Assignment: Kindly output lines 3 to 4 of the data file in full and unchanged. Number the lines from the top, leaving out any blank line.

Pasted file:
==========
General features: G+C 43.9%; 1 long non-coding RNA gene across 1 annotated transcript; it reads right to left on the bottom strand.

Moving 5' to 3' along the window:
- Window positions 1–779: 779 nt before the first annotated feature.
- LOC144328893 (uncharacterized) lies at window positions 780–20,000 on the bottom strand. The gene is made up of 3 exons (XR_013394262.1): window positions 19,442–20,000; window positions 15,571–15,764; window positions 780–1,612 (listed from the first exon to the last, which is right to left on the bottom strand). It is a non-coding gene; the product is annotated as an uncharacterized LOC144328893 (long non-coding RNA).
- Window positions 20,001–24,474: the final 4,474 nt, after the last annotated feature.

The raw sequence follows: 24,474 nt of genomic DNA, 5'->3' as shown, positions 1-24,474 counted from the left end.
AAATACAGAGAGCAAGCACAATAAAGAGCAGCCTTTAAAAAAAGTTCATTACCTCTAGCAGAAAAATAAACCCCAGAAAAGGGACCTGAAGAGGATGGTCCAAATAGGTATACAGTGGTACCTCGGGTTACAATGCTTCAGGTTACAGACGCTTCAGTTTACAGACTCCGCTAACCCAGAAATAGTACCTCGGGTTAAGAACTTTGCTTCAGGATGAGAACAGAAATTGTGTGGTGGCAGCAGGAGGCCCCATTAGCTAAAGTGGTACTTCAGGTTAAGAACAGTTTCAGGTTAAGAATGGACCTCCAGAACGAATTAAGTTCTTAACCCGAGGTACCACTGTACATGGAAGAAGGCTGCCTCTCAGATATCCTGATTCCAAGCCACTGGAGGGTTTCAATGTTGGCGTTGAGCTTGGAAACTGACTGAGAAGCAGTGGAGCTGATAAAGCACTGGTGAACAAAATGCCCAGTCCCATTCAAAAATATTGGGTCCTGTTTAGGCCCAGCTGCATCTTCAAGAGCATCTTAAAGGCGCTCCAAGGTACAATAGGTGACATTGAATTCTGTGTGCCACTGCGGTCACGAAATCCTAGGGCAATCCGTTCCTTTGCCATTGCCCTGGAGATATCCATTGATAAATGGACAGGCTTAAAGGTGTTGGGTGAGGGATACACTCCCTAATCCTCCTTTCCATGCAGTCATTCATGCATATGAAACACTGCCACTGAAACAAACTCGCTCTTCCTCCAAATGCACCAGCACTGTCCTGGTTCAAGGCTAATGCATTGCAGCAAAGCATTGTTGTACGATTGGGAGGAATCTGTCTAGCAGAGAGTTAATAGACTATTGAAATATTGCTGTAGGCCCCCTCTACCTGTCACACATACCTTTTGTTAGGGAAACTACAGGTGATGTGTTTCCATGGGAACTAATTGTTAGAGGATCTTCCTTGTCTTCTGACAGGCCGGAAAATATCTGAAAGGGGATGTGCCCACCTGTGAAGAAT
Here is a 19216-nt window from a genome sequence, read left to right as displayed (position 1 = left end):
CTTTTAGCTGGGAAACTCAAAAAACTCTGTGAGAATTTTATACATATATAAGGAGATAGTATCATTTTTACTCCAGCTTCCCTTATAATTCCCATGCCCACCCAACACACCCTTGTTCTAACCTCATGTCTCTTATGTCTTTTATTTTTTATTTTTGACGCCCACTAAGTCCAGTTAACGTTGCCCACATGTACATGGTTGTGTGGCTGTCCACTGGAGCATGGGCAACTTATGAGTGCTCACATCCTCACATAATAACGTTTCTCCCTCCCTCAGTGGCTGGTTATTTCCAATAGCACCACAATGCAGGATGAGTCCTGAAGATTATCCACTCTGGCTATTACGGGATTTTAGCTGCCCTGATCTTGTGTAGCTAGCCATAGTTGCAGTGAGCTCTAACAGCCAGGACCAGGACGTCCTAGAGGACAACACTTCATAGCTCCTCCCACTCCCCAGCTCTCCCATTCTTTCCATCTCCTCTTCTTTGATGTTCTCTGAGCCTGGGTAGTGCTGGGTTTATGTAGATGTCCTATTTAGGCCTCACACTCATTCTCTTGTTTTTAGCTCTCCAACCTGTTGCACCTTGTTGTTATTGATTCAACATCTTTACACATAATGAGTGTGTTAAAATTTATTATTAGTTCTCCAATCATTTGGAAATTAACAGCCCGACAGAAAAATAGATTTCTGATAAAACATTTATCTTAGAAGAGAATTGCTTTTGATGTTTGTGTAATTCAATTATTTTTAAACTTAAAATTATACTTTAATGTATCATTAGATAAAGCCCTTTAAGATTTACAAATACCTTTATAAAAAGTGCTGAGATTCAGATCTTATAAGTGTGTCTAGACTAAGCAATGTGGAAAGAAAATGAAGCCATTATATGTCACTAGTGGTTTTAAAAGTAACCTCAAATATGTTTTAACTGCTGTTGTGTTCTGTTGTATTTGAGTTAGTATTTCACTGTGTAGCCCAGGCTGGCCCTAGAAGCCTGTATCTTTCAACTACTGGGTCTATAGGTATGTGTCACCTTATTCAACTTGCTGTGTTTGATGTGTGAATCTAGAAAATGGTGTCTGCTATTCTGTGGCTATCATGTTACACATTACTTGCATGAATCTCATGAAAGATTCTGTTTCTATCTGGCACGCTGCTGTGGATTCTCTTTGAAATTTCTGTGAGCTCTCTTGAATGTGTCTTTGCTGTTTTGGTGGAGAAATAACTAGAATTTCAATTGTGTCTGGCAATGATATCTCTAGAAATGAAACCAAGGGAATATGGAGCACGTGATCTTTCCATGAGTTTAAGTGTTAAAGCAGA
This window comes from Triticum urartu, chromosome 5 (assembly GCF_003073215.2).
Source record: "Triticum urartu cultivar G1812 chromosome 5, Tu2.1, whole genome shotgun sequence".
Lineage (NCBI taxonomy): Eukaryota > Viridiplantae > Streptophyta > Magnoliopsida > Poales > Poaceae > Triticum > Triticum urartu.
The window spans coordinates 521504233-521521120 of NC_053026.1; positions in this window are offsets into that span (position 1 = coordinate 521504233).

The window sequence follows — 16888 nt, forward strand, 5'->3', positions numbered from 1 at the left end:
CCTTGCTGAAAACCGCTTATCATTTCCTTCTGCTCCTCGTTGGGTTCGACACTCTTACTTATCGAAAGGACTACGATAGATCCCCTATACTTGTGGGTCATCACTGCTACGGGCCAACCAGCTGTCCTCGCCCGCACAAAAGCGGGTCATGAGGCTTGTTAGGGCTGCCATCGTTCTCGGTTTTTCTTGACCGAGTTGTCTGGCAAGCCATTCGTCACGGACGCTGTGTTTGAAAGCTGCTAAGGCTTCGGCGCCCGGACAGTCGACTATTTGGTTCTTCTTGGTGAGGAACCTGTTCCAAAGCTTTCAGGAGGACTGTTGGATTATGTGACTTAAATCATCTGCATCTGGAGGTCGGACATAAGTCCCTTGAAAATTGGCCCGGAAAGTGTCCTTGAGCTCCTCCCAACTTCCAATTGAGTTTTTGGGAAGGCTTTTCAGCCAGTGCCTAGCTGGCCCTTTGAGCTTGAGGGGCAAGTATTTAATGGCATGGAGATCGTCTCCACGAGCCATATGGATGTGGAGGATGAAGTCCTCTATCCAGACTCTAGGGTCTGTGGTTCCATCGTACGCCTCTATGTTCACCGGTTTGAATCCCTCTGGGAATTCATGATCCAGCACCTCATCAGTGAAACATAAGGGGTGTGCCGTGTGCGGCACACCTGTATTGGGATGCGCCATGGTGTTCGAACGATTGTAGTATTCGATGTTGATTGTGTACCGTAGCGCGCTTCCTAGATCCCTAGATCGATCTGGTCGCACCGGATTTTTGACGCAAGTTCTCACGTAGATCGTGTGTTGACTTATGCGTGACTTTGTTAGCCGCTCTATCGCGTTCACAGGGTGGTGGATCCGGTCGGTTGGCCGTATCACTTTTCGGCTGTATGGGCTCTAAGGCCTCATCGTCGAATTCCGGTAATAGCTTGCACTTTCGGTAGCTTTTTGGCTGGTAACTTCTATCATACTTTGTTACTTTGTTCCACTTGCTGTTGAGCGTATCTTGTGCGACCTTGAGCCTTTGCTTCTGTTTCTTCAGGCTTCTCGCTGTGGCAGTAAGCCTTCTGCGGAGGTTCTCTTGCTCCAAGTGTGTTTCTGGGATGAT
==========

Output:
- Window positions 1–779: 779 nt before the first annotated feature.
- LOC144328893 (uncharacterized) lies at window positions 780–20,000 on the bottom strand. The gene is made up of 3 exons (XR_013394262.1): window positions 19,442–20,000; window positions 15,571–15,764; window positions 780–1,612 (listed from the first exon to the last, which is right to left on the bottom strand). It is a non-coding gene; the product is annotated as an uncharacterized LOC144328893 (long non-coding RNA).